Introduction à Mongoose pour MongoDB

Mongoose est une bibliothèque ODM (Object Data Modeling) pour MongoDB et Node.js. Il gère les relations entre les données, fournit la validation de schéma et est utilisé pour traduire entre les objets dans le code et la représentation de ces objets dans MongoDB.

MongoDB est une base de données de documents NoSQL sans schéma. Cela signifie que vous pouvez y stocker des documents JSON et que la structure de ces documents peut varier car elle n'est pas appliquée comme les bases de données SQL. C'est l'un des avantages de l'utilisation de NoSQL car il accélère le développement d'applications et réduit la complexité des déploiements.

Voici un exemple de la façon dont les données sont stockées dans Mongo par rapport à SQL Database:

Terminologies

Les collections

Les «collections» en Mongo sont équivalentes aux tables des bases de données relationnelles. Ils peuvent contenir plusieurs documents JSON.

Des documents

Les «documents» sont équivalents aux enregistrements ou aux lignes de données en SQL. Alors qu'une ligne SQL peut référencer des données dans d'autres tables, les documents Mongo combinent généralement cela dans un document.

Des champs

Les «champs» ou attributs sont similaires aux colonnes d'une table SQL.

Schéma

Alors que Mongo est sans schéma, SQL définit un schéma via la définition de table. Un «schéma» Mongoose est une structure de données de document (ou une forme du document) qui est appliquée via la couche d'application.

Des modèles

Les «modèles» sont des constructeurs d'ordre supérieur qui prennent un schéma et créent une instance d'un document équivalente à des enregistrements dans une base de données relationnelle.

Commencer

Installation de Mongo

Avant de commencer, configurons Mongo. Vous pouvez choisir l' une des options suivantes (nous utilisons l'option n ° 1 pour cet article):

  1. Téléchargez la version MongoDB appropriée pour votre système d'exploitation à partir du site Web MongoDB et suivez leurs instructions d'installation
  2. Créez un abonnement gratuit à une base de données sandbox sur mLab
  3. Installez Mongo à l'aide de Docker si vous préférez utiliser Docker

Parcourons certaines des bases de Mongoose en implémentant un modèle qui représente des données pour un carnet d'adresses simplifié.

J'utilise Visual Studio Code, Node 8.9 et NPM 5.6. Lancez votre IDE préféré, créez un projet vierge et commençons! Nous utiliserons la syntaxe ES6 limitée dans Node, nous ne configurerons donc pas Babel.

Installation de NPM

Allons dans le dossier du projet et initialisons notre projet

npm init -y

Installons Mongoose et une bibliothèque de validation avec la commande suivante:

npm install mongoose validator

La commande d'installation ci-dessus installera la dernière version des bibliothèques. La syntaxe Mongoose dans cet article est spécifique à Mongoose v5 et au-delà.

Connexion à la base de données

Créer un fichier ./src/database.jssous la racine du projet.

Ensuite, nous ajouterons une classe simple avec une méthode qui se connecte à la base de données.

Votre chaîne de connexion variera en fonction de votre installation.

let mongoose = require('mongoose'); const server = '127.0.0.1:27017'; // REPLACE WITH YOUR DB SERVER const database = 'fcc-Mail'; // REPLACE WITH YOUR DB NAME class Database { constructor() { this._connect() } _connect() { mongoose.connect(`mongodb://${server}/${database}`) .then(() => { console.log('Database connection successful') }) .catch(err => { console.error('Database connection error') }) } } module.exports = new Database()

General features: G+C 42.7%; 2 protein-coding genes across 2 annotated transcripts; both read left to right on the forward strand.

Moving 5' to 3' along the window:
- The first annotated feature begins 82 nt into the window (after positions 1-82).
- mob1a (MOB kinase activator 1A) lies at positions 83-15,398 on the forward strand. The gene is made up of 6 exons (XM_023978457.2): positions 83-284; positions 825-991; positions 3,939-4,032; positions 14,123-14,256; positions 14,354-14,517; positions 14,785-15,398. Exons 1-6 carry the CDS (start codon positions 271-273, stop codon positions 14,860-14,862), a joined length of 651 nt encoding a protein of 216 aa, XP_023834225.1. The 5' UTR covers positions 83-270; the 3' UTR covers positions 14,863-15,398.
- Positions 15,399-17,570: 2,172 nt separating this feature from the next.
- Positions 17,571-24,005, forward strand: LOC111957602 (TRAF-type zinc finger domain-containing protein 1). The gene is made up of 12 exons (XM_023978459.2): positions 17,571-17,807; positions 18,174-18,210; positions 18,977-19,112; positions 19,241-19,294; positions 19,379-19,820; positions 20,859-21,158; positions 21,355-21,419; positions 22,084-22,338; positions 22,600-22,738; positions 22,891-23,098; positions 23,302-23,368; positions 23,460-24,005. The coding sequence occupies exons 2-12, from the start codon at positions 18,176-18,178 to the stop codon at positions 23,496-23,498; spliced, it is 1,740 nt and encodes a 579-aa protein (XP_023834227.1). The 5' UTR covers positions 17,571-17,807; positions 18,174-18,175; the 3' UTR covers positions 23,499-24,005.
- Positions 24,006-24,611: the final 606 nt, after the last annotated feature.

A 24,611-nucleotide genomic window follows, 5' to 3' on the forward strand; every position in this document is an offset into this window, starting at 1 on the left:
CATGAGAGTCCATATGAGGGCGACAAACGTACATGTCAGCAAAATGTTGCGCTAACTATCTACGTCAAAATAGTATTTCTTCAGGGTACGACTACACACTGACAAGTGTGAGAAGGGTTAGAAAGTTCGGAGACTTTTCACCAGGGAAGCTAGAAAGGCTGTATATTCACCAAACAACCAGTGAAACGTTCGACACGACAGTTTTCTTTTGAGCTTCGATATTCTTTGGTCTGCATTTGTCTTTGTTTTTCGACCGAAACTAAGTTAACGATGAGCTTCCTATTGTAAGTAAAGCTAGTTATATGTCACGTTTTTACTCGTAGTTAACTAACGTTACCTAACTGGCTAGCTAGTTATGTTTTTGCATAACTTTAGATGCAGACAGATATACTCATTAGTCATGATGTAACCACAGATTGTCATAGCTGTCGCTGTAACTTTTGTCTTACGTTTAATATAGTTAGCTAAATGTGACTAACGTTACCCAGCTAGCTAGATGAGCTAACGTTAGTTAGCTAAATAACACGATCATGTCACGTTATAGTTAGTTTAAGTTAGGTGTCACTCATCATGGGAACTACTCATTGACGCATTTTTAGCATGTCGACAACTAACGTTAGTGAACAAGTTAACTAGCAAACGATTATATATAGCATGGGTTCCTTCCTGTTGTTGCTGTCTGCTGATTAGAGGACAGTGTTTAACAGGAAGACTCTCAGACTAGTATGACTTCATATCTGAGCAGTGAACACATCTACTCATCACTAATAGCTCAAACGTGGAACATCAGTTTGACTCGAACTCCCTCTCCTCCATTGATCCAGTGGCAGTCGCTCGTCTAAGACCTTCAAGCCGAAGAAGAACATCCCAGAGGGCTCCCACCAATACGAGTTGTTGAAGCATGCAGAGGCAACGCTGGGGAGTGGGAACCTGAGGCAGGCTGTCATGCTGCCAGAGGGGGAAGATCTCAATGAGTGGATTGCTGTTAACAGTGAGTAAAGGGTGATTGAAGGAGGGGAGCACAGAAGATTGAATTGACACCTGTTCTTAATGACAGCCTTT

le require(‘mongoose’)l'appel ci-dessus renvoie un objet Singleton. Cela signifie que la première fois que vous appelez require(‘mongoose’), il crée une instance de la classe Mongoose et la renvoie. Lors des appels suivants, il renverra la même instance qui a été créée et qui vous a été renvoyée la première fois en raison du fonctionnement de l'importation / exportation de module dans ES6.

De même, nous avons transformé notre classe Database en singleton en renvoyant une instance de la classe dans l' module.exportsinstruction car nous n'avons besoin que d'une seule connexion à la base de données.

ES6 nous permet de créer très facilement un modèle de singleton (instance unique) en raison du fonctionnement du chargeur de module en mettant en cache la réponse d'un fichier précédemment importé.

Schéma de mangouste vs modèle

Un modèle Mongoose est un wrapper sur le schéma Mongoose. Un schéma Mongoose définit la structure du document, les valeurs par défaut, les validateurs, etc., tandis qu'un modèle Mongoose fournit une interface à la base de données pour créer, interroger, mettre à jour, supprimer des enregistrements, etc.

La création d'un modèle Mongoose comprend principalement trois parties:

1. Référence à Mongoose

let mongoose = require('mongoose')

This reference will be the same as the one that was returned when we connected to the database, which means the schema and model definitions will not need to explicitly connect to the database.

2. Defining the Schema

A schema defines document properties through an object where the key name corresponds to the property name in the collection.

let emailSchema = new mongoose.Schema({ email: String })

Here we define a property called email with a schema type String which maps to an internal validator that will be triggered when the model is saved to the database. It will fail if the data type of the value is not a string type.

The following Schema Types are permitted:

  • Array
  • Boolean
  • Buffer
  • Date
  • Mixed (A generic / flexible data type)
  • Number
  • ObjectId
  • String

Mixed and ObjectId are defined under require(‘mongoose’).Schema.Types.